Working remotely can be a great way to reduce overhead costs and improve employee productivity, but it can also be challenging to manage employees who are not in the same physical space. In this blog post, we will discuss tips for transitioning to a remote work environment and how to effectively train and supervise remote employees.
Training employees is tough enough in its own right. Add in remote requirements and the difficulty gets dialed up to 11. Let’s look at what makes remote training tough.
Not enough in-person face time is the main issue. In an office, it’s easy to take a new hire under your wing for a couple of weeks and show them the ropes. You can introduce them to people, give tours, and have regular lunches or coffee breaks together. When someone’s remote, there’s less opportunity for those organic interactions. You can’t just stop by their desk to answer a quick question, and it’s harder to get a sense of whether they’re truly understanding the material.
Getting the information they need can be tough, too. In an office, you can direct a new hire to the right person or resource. When someone’s remote, they might not know who to ask for help. They might be hesitant to reach out because they don’t want to seem like they’re bothering people.
The potential for feeling isolated is very real. In an office, it’s easy to take a break and chat with co-workers. When someone’s remote, they can start to feel like they’re the only person working. They might not have anyone to turn to with quick questions or for moral support.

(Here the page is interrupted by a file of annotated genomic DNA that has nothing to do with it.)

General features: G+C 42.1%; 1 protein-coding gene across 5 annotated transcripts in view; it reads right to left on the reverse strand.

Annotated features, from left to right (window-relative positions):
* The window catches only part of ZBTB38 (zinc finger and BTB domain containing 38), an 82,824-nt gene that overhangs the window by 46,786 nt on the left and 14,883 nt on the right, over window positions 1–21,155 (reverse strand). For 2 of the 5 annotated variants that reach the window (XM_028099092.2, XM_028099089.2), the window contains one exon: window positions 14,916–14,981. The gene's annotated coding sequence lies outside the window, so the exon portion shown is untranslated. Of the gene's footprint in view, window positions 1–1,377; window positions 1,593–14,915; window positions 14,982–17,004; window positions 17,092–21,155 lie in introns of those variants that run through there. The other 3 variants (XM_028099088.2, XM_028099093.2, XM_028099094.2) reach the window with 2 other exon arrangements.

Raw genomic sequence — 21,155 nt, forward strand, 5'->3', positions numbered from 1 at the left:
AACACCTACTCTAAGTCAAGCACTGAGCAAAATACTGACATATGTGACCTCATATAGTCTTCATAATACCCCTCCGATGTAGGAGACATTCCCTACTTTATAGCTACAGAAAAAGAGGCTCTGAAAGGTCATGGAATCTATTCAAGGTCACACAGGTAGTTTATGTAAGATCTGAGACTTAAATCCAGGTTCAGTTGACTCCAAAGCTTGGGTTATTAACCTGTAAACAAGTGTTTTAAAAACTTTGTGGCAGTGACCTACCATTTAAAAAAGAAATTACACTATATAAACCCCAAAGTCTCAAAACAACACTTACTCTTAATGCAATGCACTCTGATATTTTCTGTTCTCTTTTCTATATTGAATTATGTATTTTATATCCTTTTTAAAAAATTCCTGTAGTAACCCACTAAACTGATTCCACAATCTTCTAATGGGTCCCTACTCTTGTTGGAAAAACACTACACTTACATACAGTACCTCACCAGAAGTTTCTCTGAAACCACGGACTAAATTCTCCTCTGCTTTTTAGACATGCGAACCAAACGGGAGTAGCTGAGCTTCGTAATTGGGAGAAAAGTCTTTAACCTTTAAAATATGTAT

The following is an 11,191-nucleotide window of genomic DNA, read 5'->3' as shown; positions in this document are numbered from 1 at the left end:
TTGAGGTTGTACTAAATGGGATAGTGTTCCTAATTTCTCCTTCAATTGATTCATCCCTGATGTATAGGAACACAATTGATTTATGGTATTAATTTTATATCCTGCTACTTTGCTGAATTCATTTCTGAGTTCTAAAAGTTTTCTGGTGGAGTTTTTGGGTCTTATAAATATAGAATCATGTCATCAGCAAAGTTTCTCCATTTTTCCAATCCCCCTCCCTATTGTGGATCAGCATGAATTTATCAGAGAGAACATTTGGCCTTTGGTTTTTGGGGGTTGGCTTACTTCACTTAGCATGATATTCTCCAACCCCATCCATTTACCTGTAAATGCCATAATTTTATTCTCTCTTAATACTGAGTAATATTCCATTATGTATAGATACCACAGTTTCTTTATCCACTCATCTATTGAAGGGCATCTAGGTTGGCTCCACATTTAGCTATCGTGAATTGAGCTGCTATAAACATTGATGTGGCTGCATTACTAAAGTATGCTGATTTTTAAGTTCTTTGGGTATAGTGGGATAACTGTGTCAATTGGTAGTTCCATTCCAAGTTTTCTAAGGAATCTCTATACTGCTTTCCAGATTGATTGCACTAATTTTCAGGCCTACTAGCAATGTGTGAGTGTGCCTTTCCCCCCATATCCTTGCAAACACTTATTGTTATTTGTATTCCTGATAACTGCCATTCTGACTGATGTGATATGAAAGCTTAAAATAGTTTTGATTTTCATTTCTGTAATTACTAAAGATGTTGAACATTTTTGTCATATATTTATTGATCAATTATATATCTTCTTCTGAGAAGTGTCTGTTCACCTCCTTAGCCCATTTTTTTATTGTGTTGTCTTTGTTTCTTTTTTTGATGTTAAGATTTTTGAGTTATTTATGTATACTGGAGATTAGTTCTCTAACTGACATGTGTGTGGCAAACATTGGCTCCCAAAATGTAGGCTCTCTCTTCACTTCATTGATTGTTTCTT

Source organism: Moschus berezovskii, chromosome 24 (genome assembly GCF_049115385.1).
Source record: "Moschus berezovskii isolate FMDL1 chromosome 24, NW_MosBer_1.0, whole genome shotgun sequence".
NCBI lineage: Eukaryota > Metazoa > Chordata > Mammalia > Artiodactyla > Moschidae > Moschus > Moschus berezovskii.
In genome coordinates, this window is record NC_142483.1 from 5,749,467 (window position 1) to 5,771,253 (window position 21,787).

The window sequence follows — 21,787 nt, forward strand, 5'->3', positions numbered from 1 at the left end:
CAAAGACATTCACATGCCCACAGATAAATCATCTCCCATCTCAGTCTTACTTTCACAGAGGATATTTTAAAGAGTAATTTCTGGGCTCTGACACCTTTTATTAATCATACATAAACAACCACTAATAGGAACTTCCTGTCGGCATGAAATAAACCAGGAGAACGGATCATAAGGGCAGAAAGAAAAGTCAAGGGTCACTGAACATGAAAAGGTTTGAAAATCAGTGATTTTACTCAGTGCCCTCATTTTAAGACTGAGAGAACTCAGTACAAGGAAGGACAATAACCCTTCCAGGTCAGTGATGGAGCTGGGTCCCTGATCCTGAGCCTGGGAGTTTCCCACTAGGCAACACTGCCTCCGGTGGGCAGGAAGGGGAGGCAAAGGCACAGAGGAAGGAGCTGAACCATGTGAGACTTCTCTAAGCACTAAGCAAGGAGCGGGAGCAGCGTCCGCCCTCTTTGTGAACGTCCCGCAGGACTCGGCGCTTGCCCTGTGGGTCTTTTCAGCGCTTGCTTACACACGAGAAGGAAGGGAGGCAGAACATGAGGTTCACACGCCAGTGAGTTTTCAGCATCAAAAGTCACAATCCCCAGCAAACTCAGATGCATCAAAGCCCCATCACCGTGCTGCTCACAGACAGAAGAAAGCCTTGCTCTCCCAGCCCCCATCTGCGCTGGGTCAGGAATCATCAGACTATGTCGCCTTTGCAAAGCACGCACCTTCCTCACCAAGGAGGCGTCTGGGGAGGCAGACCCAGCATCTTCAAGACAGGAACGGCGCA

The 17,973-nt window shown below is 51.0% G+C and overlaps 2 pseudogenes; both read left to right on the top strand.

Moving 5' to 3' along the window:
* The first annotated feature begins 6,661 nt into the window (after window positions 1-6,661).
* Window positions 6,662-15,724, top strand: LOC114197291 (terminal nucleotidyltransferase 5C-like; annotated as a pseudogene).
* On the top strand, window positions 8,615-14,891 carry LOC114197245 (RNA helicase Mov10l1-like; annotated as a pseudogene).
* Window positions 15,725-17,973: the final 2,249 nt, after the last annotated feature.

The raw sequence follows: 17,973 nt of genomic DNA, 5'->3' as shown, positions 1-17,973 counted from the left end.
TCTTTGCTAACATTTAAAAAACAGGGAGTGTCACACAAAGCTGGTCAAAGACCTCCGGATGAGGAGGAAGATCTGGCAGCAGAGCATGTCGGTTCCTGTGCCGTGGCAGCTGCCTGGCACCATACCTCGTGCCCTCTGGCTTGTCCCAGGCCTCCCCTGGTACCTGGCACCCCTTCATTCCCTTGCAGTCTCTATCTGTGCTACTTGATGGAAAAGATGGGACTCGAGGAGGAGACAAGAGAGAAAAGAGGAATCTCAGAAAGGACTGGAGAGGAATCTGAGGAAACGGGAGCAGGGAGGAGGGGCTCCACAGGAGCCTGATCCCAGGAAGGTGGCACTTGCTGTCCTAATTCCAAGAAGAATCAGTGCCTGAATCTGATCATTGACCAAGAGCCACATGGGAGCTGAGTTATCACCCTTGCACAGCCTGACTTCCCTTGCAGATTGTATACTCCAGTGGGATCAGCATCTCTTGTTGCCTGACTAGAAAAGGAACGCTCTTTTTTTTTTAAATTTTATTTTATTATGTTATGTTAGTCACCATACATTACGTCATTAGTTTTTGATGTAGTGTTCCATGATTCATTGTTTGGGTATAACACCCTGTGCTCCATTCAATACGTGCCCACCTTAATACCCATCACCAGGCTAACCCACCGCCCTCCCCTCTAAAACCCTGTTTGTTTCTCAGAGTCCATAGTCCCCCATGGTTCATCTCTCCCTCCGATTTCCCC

It can be very, very easy to get distracted when working from home. Maybe the dog needs to be let out, or there’s a load of laundry that needs to be put in. Maybe you just need a break from staring at the same four walls all day. Whatever the reason, it can be tough to stay focused when working remotely.
The best way to overcome these challenges is to be prepared by having a plan in place before remote training begins. Here are some tips to have an action plan ready to go.
Pick a learning model
Whether it’s synchronous or asynchronous learning, decide which model will work best for your team and stick with it.
Synchronous learning is when everyone learns at the same time. This can be done through video conferencing, webinars, or even just good ol’ fashioned conference calls.
Asynchronous learning is when people learn at their own pace. This can be done through recorded videos, articles, or even just a well-written email.
No matter which learning model you choose, make sure you’re consistent with it. Trying to mix and match will only lead to confusion and frustration.
Get the right tools
Maybe it’s Google Workspace, maybe it’s Office 365. Whatever your toolset is, pick it and stick with it. The last thing you want is for your team to be using a bunch of different tools that don’t work well together.
Not only will this lead to frustration, but it will also make it very difficult to keep everyone on the same page.
Get your training materials together
Your delivery method (synchronous or asynchronous) will determine how you deliver your training.
If you’re doing synchronous learning, you’ll need to put together a PowerPoint or Google Slides presentation.
If you’re doing asynchronous learning, you’ll need to write out your materials in a clear and concise way. This could be in the form of an email, an article, or even just a list of bullet points.
There’s still lots to cover regarding remote training but this primer should give you a good foundation to start from. Are you struggling to make remote training work? Need help picking and deploying the right tools or processes? We can help. Simply enter your name and email address below and we’ll reach out to you!